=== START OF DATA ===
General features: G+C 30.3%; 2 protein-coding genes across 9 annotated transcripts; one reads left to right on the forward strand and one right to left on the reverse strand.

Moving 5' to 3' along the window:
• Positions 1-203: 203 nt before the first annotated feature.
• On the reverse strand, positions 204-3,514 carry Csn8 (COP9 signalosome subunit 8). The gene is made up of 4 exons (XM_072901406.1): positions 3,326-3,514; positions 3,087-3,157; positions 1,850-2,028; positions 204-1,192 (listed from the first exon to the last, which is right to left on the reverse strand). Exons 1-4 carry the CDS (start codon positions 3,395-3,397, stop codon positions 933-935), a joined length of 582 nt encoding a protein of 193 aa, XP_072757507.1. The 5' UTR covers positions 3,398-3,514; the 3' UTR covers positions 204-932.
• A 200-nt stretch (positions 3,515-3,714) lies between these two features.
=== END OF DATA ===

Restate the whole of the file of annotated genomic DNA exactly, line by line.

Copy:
General features: G+C 30.3%; 2 protein-coding genes across 9 annotated transcripts; one reads left to right on the forward strand and one right to left on the reverse strand.

Moving 5' to 3' along the window:
• Positions 1-203: 203 nt before the first annotated feature.
• On the reverse strand, positions 204-3,514 carry Csn8 (COP9 signalosome subunit 8). The gene is made up of 4 exons (XM_072901406.1): positions 3,326-3,514; positions 3,087-3,157; positions 1,850-2,028; positions 204-1,192 (listed from the first exon to the last, which is right to left on the reverse strand). Exons 1-4 carry the CDS (start codon positions 3,395-3,397, stop codon positions 933-935), a joined length of 582 nt encoding a protein of 193 aa, XP_072757507.1. The 5' UTR covers positions 3,398-3,514; the 3' UTR covers positions 204-932.
• A 200-nt stretch (positions 3,515-3,714) lies between these two features.